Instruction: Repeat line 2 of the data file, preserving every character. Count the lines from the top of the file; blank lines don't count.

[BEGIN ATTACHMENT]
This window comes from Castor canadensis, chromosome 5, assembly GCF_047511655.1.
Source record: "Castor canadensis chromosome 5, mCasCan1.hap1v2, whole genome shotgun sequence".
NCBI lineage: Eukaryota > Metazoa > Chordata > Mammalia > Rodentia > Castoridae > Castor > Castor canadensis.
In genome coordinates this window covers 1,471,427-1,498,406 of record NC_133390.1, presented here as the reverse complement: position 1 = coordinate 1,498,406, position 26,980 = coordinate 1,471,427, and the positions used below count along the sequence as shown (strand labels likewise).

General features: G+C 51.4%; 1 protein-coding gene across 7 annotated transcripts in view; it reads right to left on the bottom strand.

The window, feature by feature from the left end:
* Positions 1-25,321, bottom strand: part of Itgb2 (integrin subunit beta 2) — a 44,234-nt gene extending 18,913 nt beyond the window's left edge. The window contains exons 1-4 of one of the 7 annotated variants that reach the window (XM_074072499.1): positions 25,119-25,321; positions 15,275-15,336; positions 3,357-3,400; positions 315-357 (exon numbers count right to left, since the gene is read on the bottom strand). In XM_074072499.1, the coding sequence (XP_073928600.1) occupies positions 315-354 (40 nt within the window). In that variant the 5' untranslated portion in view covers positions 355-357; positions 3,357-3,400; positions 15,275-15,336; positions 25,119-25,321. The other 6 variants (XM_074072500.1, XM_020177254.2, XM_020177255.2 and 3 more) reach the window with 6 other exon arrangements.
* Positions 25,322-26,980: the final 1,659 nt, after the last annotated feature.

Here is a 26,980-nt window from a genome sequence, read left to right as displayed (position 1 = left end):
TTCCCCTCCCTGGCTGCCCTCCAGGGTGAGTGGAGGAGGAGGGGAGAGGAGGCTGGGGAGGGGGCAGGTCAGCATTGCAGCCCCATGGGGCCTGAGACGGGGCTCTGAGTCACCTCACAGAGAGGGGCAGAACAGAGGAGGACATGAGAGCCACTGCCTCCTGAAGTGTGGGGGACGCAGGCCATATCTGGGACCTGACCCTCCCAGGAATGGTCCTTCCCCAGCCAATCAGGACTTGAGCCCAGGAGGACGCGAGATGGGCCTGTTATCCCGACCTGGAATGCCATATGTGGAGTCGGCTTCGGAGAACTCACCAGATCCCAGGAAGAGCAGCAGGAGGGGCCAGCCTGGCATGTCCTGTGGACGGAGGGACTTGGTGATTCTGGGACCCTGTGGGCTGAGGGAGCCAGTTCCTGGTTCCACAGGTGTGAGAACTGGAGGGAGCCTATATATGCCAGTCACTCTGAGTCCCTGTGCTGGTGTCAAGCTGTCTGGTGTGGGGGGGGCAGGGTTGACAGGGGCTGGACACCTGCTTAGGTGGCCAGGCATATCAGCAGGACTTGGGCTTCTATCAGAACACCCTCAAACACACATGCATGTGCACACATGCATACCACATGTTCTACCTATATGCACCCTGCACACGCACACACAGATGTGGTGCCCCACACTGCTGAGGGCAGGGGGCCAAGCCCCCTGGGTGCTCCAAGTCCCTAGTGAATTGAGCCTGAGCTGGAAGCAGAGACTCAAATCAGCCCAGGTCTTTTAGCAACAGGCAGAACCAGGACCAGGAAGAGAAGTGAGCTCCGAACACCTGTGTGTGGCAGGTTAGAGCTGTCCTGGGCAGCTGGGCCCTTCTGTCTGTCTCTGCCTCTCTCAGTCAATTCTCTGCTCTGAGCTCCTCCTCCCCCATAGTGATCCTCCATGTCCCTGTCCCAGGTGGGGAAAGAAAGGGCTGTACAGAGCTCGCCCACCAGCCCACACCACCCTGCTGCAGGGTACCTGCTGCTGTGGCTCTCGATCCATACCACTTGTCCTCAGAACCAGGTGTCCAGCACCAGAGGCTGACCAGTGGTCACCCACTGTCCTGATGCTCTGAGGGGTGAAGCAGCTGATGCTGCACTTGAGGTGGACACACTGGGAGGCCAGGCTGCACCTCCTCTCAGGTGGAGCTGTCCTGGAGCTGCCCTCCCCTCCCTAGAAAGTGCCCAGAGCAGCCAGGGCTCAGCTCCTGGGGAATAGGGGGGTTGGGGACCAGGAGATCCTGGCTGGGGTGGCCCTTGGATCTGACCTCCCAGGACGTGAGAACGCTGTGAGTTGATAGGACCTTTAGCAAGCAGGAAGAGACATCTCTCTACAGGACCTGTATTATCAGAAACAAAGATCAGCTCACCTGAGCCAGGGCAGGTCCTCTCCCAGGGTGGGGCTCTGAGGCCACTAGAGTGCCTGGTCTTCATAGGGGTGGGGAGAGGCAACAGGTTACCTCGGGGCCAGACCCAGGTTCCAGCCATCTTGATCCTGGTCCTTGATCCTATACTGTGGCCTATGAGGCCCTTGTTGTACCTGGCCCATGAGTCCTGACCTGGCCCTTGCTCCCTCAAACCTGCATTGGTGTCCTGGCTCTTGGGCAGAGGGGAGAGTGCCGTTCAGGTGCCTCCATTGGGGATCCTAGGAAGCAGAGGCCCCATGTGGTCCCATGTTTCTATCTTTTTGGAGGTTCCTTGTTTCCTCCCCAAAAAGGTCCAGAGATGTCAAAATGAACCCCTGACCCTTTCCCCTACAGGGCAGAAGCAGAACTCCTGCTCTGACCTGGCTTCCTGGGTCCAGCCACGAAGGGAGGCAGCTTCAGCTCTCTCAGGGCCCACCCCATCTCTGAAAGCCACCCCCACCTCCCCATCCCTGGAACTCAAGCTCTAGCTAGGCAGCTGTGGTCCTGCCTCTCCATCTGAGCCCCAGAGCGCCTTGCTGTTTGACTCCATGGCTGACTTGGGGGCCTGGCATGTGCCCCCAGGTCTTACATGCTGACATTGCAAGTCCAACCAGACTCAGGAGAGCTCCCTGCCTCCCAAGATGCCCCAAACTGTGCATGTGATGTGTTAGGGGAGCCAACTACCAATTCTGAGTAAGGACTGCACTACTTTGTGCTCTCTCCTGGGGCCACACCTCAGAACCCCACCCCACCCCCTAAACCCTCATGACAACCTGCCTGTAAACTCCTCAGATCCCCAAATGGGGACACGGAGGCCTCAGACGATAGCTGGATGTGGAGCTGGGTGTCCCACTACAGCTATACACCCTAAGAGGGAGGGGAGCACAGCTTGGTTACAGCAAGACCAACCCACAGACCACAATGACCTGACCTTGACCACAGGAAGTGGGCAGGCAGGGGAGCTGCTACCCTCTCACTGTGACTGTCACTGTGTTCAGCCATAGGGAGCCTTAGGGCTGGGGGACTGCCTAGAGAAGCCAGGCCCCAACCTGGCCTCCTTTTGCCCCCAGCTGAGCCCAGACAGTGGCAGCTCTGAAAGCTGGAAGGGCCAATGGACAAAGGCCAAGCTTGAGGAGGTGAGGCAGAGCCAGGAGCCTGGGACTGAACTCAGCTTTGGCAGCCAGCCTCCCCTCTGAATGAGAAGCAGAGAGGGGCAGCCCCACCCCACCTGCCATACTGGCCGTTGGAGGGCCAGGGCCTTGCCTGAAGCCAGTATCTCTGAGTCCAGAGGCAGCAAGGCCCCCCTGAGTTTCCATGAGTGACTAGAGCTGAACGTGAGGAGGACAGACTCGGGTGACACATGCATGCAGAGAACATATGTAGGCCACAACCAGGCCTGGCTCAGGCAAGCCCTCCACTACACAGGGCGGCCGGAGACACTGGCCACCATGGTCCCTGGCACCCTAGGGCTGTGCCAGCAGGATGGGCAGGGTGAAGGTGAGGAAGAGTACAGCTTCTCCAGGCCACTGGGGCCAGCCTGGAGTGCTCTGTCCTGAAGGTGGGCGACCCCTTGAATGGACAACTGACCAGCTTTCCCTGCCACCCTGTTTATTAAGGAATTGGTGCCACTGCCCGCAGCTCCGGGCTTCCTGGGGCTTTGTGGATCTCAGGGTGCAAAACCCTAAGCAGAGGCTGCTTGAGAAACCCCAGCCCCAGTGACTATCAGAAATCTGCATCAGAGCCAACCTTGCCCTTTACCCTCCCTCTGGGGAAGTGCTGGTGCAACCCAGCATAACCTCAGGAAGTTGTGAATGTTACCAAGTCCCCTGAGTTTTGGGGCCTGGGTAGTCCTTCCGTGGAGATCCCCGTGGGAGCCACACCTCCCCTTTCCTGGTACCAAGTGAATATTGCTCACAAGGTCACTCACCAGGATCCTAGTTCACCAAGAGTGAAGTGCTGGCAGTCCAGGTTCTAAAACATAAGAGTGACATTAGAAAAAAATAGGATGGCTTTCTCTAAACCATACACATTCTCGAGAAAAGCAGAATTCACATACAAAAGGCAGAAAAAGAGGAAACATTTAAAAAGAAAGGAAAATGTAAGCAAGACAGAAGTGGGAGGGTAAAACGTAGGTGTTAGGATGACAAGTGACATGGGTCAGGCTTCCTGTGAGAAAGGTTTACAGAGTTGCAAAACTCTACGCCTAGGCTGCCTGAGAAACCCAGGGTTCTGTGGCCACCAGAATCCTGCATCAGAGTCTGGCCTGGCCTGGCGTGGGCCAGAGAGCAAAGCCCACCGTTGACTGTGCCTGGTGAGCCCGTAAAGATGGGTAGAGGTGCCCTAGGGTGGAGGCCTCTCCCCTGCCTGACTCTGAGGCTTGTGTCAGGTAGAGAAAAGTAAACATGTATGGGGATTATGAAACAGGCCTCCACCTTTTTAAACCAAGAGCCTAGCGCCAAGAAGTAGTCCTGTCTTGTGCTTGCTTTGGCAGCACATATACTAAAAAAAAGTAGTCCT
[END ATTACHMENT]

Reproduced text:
Source record: "Castor canadensis chromosome 5, mCasCan1.hap1v2, whole genome shotgun sequence".